"...whether you use the King James and what's the nature of the church -- in practice seem to take preeminence over the gospel among some professing Baptists, including unaffiliated Baptist churches. I'm asking you to think about it."

I heard you make a similar comment somewhere else recently. This needs to be said and brought out by more people. Thank you for saying what needs to be said!

BTW: I'd love to see you start doing a video podcast!

Beowulf said...

I would like to see more written on the subject of closed communion. Personally speaking, when Paul said "let a man examine himself and so let him eat &c" he seems (in my opinion) to say that open communion is the right way. All I see in Scripture indicates that the Lord's Supper is to be open, but i would like to see more information about your views. I can give anecdotal evidence of people who were moved to salvation because of being at an open communion service, and being the only people who could not partake. I know personally others who practice closed and worship the wrong god (examples include the Jehovah's Witness cult). I hold to complete autonomy, so however it is observed in other churches is no concern to me, but it looked almost as though you make it your concern how others do it. Personally, if you truly believe in autonomy, you would partake when visiting churches that practice open because you would recognize their right to it, or that the Holy Spirit must guide into all truth, and He might not have dealt with someone else about this.

I see nothing in the Bible that says people in my church are accountable if an outsider who is backslidden or a papist, &c should partake when not supposed to by not walking with God or otherwise worshipping a false god. To me the only separation that takes place in a closed communion is that of Isaiah 65:2-5. Would you mind writing more about this as I want to learn as much as I can about this matter.

Daniel said...

Mr. Beowulf

If you follow the link to this website: and thumb down to the section where it says, "The Lord's Supper", you will find 8 good articles on the subject of Closed Communion.

I pray that you will find these articles a blessing and that you will search the Scriptures to see if these things be so!

I am sure that Bro. Brandenburg has written more on this issue, just use the search function at the top of this page.


Beowulf said...

Personally speaking, as long as someone comes to their beliefs by faith and their study of Scripture (as I have done for almost twenty-five years now) about how their church conducts their affairs, I have no problem with others doing it closed -- in my study I have always found it to be closed only to unbelievers, which is the position my church takes, and I became fully persuaded in my mind about it by faith. It is only when someone does something not by faith that I have an issue, and that only because it is written, "whatsoever is not of faith is sin." I am basically a Libertarian when it comes to how others conduct their affairs, so long as they come to their beliefs based on how they see it in Scripture. While I hold to open communion by conviction, I hold also that it does not make me a better Christian than someone who by conviction holds to closed. I am quite busy with my job being what it is, but as I have time I will look over these articles, but I hope you might research open communion articles as well. What it boils down to is (to my point of view) closed communion practitioners indicate one cannot be in communion with Christ unless he is part of that particular church, which is why all cults practice it. Let not your good be evil-spoken of.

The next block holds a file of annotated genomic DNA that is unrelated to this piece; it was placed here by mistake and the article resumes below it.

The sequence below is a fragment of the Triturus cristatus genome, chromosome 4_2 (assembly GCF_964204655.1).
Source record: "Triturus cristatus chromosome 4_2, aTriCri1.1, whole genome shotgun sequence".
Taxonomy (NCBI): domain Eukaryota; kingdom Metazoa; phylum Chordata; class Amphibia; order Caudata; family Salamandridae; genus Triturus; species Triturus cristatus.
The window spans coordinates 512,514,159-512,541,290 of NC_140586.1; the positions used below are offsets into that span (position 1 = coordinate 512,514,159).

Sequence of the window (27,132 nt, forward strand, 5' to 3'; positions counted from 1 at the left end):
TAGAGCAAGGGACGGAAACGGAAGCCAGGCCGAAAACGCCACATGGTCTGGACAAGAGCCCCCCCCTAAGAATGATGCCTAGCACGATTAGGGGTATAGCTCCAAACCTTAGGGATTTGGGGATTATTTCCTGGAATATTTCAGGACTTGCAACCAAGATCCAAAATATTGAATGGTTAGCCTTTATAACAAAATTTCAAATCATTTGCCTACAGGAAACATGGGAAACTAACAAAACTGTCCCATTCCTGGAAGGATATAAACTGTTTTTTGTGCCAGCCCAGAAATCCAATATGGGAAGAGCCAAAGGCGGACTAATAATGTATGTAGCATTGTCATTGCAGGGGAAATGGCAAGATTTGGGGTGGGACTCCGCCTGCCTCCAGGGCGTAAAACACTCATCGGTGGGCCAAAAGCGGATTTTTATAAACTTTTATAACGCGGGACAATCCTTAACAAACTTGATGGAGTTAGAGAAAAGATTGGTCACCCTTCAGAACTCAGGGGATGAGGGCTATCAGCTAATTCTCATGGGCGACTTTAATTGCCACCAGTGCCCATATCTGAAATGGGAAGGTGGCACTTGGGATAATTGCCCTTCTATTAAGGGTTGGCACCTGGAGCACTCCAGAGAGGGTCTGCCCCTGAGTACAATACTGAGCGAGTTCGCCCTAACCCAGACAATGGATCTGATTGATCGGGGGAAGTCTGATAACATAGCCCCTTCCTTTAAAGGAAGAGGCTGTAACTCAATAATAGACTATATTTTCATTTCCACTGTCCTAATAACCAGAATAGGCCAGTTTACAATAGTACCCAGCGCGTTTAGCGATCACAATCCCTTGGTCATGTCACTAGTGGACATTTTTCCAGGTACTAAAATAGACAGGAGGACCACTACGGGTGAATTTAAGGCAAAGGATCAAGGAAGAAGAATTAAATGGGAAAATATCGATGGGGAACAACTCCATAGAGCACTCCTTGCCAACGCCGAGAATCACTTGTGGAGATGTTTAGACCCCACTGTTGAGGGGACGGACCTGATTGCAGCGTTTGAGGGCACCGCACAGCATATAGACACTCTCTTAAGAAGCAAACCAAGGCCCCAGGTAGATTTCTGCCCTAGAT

Kent Brandenburg said...


I'll tell the story of my closed communion position sometime, because every church where I had been a member was close, not closed, until I came to the position by conviction. I have friends who practice close, and it isn't a separating issue for our church, but I believe someone should practice closed. There can only be one right position.

Tyler Robbins said...

Here's a hand-grenade to ignite this discussion; I'm not opposed to open communion, where the only requirement is salvation. I "officially" hold to close communion, but I can see the merits of the open position. With that, I'll provide no details, no justification, and I'll retire! Must go back to work.

Beowulf said...

I don't know if you have ever read anything of the life of a Baptist minister named Isaac Backus, but in my personal library I have a biography of him which tells how he came to practice immersion (he had been a Congregationalist an was sprinkled). He was turned away from immersion for a long time because many Baptists were contentious about it. So long as someone is not contentious about communion, I am willing to fellowship with them, bit if they try at all to tell me that my church has to practice it their way, I consider that to be a form of popery as well as legalism. Communion is something that I strongly believe falls into Romans 15: let every man be fully persuaded in his own mind. In the classic NT chapter on communion (1 Cor 11) Paul says nothing about visitors partaking, so the Holy Spirit does not forbid closed, but He does not require it either. In Exodus 12 which is the classic chapter of the OT on Passover (from which communion is taken) all it says about visitors is in verse 48 where they must be circumcised (make their profession of faith) and then they would be as though born in the land -- in NT terms, they would be as though they are members.

Kent Brandenburg said...


I'll write on closed communion sometime in the future, but I don't think I should write my post in the comment section. You can argue with it then. I don't like hearing something to the effect of, "I would have believed, but I didn't because you were contentious." What if someone else's opinion was that Isaac Backus was rebellious? You don't want to argue from silence, so something not being in the chapter is not how you want to take your positions. God didn't tell Cain he couldn't offer fruits and vegetables.